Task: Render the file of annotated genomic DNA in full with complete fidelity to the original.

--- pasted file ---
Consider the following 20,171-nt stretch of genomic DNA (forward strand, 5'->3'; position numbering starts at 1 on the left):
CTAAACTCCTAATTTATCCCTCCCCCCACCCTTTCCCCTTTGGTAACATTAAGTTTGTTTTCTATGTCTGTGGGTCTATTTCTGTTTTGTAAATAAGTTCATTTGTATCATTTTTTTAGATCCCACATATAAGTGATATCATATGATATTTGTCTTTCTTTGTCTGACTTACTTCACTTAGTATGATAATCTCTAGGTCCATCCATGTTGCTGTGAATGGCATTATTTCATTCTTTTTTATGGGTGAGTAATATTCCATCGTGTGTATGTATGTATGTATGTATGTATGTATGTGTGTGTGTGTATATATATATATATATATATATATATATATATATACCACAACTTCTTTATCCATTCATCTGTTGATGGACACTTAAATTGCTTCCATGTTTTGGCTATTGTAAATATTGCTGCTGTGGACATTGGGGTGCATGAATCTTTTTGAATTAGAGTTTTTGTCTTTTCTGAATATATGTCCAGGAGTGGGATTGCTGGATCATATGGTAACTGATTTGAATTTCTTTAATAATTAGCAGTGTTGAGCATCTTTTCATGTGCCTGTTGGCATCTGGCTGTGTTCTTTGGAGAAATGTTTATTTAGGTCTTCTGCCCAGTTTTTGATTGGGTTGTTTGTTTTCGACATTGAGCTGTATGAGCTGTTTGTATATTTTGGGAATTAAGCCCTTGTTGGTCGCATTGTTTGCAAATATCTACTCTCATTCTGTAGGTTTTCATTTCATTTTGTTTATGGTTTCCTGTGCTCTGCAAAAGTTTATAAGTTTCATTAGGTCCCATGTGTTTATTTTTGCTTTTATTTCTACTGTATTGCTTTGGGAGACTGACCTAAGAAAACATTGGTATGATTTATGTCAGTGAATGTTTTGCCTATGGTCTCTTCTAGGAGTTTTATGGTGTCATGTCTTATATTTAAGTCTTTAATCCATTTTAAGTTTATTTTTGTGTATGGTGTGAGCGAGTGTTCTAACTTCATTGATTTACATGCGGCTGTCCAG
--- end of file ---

Consider the following 20,171-nt stretch of genomic DNA (forward strand, 5'->3'; position numbering starts at 1 on the left):
CTAAACTCCTAATTTATCCCTCCCCCCACCCTTTCCCCTTTGGTAACATTAAGTTTGTTTTCTATGTCTGTGGGTCTATTTCTGTTTTGTAAATAAGTTCATTTGTATCATTTTTTTAGATCCCACATATAAGTGATATCATATGATATTTGTCTTTCTTTGTCTGACTTACTTCACTTAGTATGATAATCTCTAGGTCCATCCATGTTGCTGTGAATGGCATTATTTCATTCTTTTTTATGGGTGAGTAATATTCCATCGTGTGTATGTATGTATGTATGTATGTATGTATGTGTGTGTGTGTATATATATATATATATATATATATATATATATATACCACAACTTCTTTATCCATTCATCTGTTGATGGACACTTAAATTGCTTCCATGTTTTGGCTATTGTAAATATTGCTGCTGTGGACATTGGGGTGCATGAATCTTTTTGAATTAGAGTTTTTGTCTTTTCTGAATATATGTCCAGGAGTGGGATTGCTGGATCATATGGTAACTGATTTGAATTTCTTTAATAATTAGCAGTGTTGAGCATCTTTTCATGTGCCTGTTGGCATCTGGCTGTGTTCTTTGGAGAAATGTTTATTTAGGTCTTCTGCCCAGTTTTTGATTGGGTTGTTTGTTTTCGACATTGAGCTGTATGAGCTGTTTGTATATTTTGGGAATTAAGCCCTTGTTGGTCGCATTGTTTGCAAATATCTACTCTCATTCTGTAGGTTTTCATTTCATTTTGTTTATGGTTTCCTGTGCTCTGCAAAAGTTTATAAGTTTCATTAGGTCCCATGTGTTTATTTTTGCTTTTATTTCTACTGTATTGCTTTGGGAGACTGACCTAAGAAAACATTGGTATGATTTATGTCAGTGAATGTTTTGCCTATGGTCTCTTCTAGGAGTTTTATGGTGTCATGTCTTATATTTAAGTCTTTAATCCATTTTAAGTTTATTTTTGTGTATGGTGTGAGCGAGTGTTCTAACTTCATTGATTTACATGCGGCTGTCCAG